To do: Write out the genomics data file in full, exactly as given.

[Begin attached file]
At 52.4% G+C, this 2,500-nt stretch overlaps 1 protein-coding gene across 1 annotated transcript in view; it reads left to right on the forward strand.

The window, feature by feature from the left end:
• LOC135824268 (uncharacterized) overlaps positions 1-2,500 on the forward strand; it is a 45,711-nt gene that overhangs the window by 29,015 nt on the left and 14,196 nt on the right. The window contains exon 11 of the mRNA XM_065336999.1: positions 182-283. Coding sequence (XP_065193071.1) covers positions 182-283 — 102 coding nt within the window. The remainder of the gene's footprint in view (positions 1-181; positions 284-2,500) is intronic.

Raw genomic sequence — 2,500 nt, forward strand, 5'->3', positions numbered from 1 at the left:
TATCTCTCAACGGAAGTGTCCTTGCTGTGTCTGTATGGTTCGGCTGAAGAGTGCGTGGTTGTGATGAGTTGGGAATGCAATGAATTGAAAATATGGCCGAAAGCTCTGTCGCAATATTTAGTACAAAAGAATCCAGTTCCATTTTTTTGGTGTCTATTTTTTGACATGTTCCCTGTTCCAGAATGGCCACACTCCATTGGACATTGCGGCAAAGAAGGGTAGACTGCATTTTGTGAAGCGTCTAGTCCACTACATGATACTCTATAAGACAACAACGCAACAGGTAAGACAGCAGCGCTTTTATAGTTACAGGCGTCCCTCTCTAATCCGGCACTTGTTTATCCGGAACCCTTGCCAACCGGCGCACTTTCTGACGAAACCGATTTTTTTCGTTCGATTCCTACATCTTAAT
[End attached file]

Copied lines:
At 52.4% G+C, this 2,500-nt stretch overlaps 1 protein-coding gene across 1 annotated transcript in view; it reads left to right on the forward strand.

The window, feature by feature from the left end:
• LOC135824268 (uncharacterized) overlaps positions 1-2,500 on the forward strand; it is a 45,711-nt gene that overhangs the window by 29,015 nt on the left and 14,196 nt on the right. The window contains exon 11 of the mRNA XM_065336999.1: positions 182-283. Coding sequence (XP_065193071.1) covers positions 182-283 — 102 coding nt within the window. The remainder of the gene's footprint in view (positions 1-181; positions 284-2,500) is intronic.

Raw genomic sequence — 2,500 nt, forward strand, 5'->3', positions numbered from 1 at the left:
TATCTCTCAACGGAAGTGTCCTTGCTGTGTCTGTATGGTTCGGCTGAAGAGTGCGTGGTTGTGATGAGTTGGGAATGCAATGAATTGAAAATATGGCCGAAAGCTCTGTCGCAATATTTAGTACAAAAGAATCCAGTTCCATTTTTTTGGTGTCTATTTTTTGACATGTTCCCTGTTCCAGAATGGCCACACTCCATTGGACATTGCGGCAAAGAAGGGTAGACTGCATTTTGTGAAGCGTCTAGTCCACTACATGATACTCTATAAGACAACAACGCAACAGGTAAGACAGCAGCGCTTTTATAGTTACAGGCGTCCCTCTCTAATCCGGCACTTGTTTATCCGGAACCCTTGCCAACCGGCGCACTTTCTGACGAAACCGATTTTTTTCGTTCGATTCCTACATCTTAAT